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Three Brothers Lunch Special

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Every town has a restaurant that’s been around forever, and the locals all know to eat there. Asheville may have more than its share of such places, but I’ve got Three Brothers on my mind–and palette–at the moment.

They offer a lunch special every day. I really like the spaghetti, the cabbage rolls, the occasional pastichio, etc.  The regular fare is just as good–their Greek salad is alive with feta cheese, the cold plate is everything you could want, and the lemon pound cake is downright famous. But, oh, last Friday–the world stood still for a moment in honor of the Feta Burger and my sybaritic (there’s that word again!) pleasure in consuming it!

Picture a white oval plate being carried from the kitchen toward my table. On that plate: The Feta Burger Special. It begins with a 1/3 lb. burger, and Three Brothers makes a darn good burger that smells and tastes like real meat that somebody actually hand-patted into a nice size and shape. The bun is pretty regular; white and of a size to complement the burger without too much overhang from either party. Although ordinary, the bun looks and tastes like buns used to look and taste in diners.

Next, a 1/2″ slab of feta cheese is applied to the burger. Not skimpy crumbles of feta that roll away at the first onslaught of incisors, but a SLAB of feta sliced straight from the block. Then comes a pile of grilled onions. Not too few, not too greasy, not too done. The onions are then topped with tomato–not a pitiful pinkish winter time tomato, but a sassy slice of a ripe red love apple. Can you hear my salivary glands kicking into high gear?

Surrounding this magnificent creation is a sea of French fries that look and smell and taste like fries used to look/smell/taste. Neither steak fries nor shoestrings, but a happy medium between the two.  And a pickle spear, which is as crisp and garlicky as anyone could want.  I look at my lunch companions, one of whom ordered the special and one who did not. Loser!

I carefully divide my Feta Burger into manageable halves so I can master all its components. I realize that it could be considered a feta patty melt, and the thought makes me shiver with delight. I’ve always wanted to like patty melts, but they were just too melty and greasy for me. The feta is firm and cool–it hasn’t formed the requisite cheese-slick that characterizes most melts.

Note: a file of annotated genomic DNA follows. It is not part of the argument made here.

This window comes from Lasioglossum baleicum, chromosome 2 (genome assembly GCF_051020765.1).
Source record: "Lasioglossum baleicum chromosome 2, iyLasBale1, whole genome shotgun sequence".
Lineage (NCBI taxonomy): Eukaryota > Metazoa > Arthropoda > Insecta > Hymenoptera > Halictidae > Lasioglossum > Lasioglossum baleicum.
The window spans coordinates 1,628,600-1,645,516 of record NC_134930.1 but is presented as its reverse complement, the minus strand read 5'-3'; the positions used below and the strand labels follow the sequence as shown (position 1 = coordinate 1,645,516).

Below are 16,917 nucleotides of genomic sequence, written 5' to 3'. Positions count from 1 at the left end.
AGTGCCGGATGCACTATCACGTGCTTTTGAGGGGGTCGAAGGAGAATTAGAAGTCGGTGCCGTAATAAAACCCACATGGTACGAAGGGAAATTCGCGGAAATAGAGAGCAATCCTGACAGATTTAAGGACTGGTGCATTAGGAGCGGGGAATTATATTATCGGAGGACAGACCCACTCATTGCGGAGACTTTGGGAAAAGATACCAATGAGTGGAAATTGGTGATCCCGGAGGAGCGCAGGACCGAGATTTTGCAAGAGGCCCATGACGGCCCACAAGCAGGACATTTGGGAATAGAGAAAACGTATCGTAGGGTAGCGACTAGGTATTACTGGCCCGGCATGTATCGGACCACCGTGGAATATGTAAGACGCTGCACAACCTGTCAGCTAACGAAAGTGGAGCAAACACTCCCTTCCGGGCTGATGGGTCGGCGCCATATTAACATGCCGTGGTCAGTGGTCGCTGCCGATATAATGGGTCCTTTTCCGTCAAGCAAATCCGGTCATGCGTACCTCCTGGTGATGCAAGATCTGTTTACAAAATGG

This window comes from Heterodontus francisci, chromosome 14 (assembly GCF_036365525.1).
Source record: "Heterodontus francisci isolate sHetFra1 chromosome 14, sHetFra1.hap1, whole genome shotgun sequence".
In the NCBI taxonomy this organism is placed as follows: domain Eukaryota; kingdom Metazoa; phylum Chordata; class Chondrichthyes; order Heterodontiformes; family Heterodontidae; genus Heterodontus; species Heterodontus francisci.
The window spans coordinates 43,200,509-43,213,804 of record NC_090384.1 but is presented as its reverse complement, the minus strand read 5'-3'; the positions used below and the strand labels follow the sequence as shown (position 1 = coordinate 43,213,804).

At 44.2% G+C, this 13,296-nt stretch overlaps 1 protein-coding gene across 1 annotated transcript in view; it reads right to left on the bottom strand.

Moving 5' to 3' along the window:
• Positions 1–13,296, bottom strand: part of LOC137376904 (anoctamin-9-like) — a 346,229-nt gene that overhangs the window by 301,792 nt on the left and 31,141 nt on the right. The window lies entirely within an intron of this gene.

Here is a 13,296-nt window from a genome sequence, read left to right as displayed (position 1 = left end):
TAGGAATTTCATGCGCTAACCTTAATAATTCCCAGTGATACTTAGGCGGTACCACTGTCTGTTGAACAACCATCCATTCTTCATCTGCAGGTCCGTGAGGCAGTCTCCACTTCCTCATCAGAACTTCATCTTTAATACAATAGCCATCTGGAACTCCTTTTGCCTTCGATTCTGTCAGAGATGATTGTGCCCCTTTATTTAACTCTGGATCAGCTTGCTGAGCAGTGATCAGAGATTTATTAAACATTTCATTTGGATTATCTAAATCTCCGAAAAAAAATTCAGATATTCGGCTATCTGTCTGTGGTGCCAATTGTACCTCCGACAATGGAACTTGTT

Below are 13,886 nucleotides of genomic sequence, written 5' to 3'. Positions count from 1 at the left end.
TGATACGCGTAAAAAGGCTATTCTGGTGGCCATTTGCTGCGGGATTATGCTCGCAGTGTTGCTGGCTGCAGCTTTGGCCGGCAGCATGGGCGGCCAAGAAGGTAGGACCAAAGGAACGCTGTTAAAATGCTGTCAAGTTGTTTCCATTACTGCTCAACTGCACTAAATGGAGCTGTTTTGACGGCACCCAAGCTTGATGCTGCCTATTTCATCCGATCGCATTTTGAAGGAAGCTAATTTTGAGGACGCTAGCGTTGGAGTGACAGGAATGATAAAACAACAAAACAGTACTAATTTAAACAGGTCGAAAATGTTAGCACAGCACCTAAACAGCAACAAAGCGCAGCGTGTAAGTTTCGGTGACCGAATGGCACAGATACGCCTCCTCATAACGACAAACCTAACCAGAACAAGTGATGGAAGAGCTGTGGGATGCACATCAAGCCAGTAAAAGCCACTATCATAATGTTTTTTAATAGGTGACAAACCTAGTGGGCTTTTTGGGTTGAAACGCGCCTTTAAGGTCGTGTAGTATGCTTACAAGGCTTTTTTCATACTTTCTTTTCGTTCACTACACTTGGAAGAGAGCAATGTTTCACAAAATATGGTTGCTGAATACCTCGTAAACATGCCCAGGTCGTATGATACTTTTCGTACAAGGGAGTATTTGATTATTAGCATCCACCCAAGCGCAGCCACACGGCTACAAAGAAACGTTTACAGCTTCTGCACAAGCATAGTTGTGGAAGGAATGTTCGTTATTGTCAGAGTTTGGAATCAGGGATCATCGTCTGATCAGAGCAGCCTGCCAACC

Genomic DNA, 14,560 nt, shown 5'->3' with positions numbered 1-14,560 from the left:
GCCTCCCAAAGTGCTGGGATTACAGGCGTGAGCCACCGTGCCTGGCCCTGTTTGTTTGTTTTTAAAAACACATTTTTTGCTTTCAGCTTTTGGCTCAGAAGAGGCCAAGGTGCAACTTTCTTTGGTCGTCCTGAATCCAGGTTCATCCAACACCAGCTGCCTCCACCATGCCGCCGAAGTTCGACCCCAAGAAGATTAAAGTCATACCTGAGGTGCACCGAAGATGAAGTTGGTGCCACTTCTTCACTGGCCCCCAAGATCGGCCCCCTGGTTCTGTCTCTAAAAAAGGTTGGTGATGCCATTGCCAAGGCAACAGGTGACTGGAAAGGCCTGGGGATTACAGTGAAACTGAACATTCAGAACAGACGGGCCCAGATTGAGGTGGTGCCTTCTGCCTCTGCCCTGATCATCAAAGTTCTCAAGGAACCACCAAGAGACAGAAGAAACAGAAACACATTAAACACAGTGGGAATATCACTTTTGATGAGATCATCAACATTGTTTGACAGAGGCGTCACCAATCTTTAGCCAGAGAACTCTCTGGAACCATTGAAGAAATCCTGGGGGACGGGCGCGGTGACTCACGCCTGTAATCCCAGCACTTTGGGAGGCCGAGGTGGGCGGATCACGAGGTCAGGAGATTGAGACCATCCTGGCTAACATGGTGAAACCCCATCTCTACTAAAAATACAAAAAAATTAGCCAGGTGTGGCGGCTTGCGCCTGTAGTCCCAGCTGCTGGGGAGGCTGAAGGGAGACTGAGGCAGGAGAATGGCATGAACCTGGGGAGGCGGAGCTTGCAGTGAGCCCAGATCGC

Conversation ceases; this moment is about the feta burger. I come up for air only when the server asks if everything tastes okay. I can only nod. “Okay” is too weak a word for what I’m feeling.

It ends at last, and the plates are collected. I ask the server to please tell the owners to make this special a regular. I ask the nice lady at the register (who is, I believe, the mother and aunt of the two brothers and the cousin who now run the family business) the same thing. We talk about this special special all the way to the car and back to the office. I tell my sisters about it. I mention it on www.twitter.com. I feel downright locavoracious about this burger, and am already longing for it to reappear on the “special” board again.

 

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About ltbrwnhare

A real Ashevillain, from the fabled town of Asheville, NC. There aren't too many of us "from here" any more, but don't ask about the secret handshake. Few people know I blog; they think I work for corporate America. I do. Both. There's probably a secret handshake for that, too. You can think of me as a "locavore," if you like: someone who consumes local food and culture. I'm not just local, though--I like finding out interesting stuff from all over the place, traveling, tasting, reading, writing fiction (actually, I write non-fiction--I just don't let my family read it and get mad at me for spilling the beans. There are some pretty funky beans to spill, sometimes, but that's just a fact of life in the South...), and lots of other things. If I think of them, maybe I'll blog about them.

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